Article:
Sapolsky closes his talk by saying, "At the end of the day it is irrevocably impossible for one person to make a difference in the world, and yet the more impossible it is, the more every one of us must make a difference.” It brought to mind the words of Paolo Coelho from The Alchemist: “That’s what alchemists do. They show that, when we strive to become better than we are, everything around us becomes better, too.”
That night I went to sleep and invited the alchemy of holding the contradictions of the past few months in humility and hope. When I woke up the next morning, I recognized that holding the contradictions is living in the disturbed soil where the wildflower seeds of an ethics of love take root. We do that when we are willing to move beyond any entrenched thinking into the language of the heart. When we pour in Truth through the flood tides of Love, healing happens. I had been pleading for the board and administration to make this a teaching moment and had railed against all the missed opportunities as I have perceived them. BUT. What do I need to be taught? AND. What am I willing to learn? Am I willing to show up in the radical honesty, transparency, willingness and humility, the I don't know/let's do this together for which I begged the board and administration? I saw that, if I left the answer would be no. If I stayed, I was saying yes.
I saw that the red shoes I really need are forgiveness and love. But the even bigger Dorothy metaphor seemed to be: SURRENDER! Surrender the judgment, blame, defendedness, old narratives that got me/us here in the first place by holding the contradictions and inviting healing. If we are all here to heal the lie of separation, then for me, staying is being part of the solution; leaving is perpetuating the problem.
In perhaps his most beloved poem, the 13th-centurySufi poet Rumi wrote,
I'm pretty sure that Rumi's field is ablaze with wildflowers, so I decided to put on my red shoes of forgiveness and love, surrender to the flying monkeys and wicked witches sure to be fearbombing me, and rejoin my fellow cowardly lions, tin woodmen and scarecrows on our yellow brick road to find that glorious field in this Technicolor movie of this moment of my life. By Tuesday, I was once again a member of the Class of 2016.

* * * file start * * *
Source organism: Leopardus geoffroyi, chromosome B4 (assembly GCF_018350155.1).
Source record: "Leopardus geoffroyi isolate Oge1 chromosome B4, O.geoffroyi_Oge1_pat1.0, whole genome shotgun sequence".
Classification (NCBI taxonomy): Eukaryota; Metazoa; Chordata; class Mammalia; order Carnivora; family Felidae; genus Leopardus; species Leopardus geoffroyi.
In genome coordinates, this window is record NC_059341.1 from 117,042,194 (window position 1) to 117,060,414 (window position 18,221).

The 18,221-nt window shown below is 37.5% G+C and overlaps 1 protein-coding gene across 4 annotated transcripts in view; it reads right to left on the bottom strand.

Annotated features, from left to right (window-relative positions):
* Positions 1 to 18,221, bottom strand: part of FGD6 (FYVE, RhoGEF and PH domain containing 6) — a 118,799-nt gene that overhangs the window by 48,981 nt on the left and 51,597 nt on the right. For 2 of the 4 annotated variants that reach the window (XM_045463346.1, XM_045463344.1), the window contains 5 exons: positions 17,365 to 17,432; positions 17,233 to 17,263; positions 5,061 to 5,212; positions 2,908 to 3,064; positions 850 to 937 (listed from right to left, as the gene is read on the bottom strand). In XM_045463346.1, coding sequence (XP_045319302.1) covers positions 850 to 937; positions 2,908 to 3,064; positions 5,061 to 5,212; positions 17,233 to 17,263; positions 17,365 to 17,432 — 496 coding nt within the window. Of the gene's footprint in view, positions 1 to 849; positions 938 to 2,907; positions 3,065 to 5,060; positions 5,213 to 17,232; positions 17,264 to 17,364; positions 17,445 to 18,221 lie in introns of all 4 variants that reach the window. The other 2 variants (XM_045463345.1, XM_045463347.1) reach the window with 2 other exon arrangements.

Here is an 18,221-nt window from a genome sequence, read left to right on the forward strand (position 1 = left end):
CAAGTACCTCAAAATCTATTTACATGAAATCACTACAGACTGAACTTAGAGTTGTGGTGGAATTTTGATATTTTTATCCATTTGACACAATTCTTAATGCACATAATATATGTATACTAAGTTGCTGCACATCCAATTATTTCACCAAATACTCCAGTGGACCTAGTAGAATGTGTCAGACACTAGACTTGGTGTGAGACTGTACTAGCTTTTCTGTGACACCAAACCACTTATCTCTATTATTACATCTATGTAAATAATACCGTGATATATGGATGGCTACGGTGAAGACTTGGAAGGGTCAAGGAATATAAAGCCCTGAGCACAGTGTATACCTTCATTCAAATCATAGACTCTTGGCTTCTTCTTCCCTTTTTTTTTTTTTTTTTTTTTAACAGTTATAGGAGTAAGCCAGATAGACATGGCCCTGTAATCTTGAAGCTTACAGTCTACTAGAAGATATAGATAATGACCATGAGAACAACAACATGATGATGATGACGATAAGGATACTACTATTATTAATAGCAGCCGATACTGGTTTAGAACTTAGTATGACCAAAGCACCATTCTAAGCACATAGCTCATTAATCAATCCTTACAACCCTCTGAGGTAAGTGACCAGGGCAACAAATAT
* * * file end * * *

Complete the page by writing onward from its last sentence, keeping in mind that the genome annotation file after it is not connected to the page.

Cue the Hollywood ending.
The monkeys AND green-faced scary Margaret Hamilton AND the disappointing man behind the curtain had all made their presence felt within 24 hours. Then that weekend, almost everyone I hoped would be a fellow wildflower fell asleep in a field of poppies.
Love and forgiveness. Hold the contradictions. I was praying those words for dear life.
On top of it all, for the past six weeks I've been living either in an antiseptic hotel or a dusty, loud, workmen-filled construction site here in Austin. People think life on the road is glamorous. Maybe someone else's is. . .mine often just feels lonely. But when I began writing this blog I knew that soon -- soon, I would be heading home!!
And then I got an email at 2AM when I couldn't sleep: My landlord needs to sell my wonderful home of the past 2 1/2 years. . .and I need to be out by June 1!!!
The fact that I am only scheduled to be home for three of those weeks due to speaking engagements and convention appearances, and that during those weeks I am called to jury duty, made that already stressful news even more stressful. As I processed the news and prayed to know my next steps, it became absolutely clear to me that, despite the loneliness of the road, the road right now is where I live. I need to sell off the excess, store only what I love, and let go of the idea of a permanent home for a while, as I follow the yellow brick road of my dream of being of service and helping others through my talks and books and ministry. But with that realization, I understood that I had to find a safe stable home for my beloved 15-year-old Dalmatian, Jackson, who is too fragile for my peripatetic life.
Knowing something is right doesn't make it easy. My stress level, which was already high, became unquantifiable. Praying, square breathing, surrendering, holding the contradictions, leaning on the Divine -- I've been doing it all!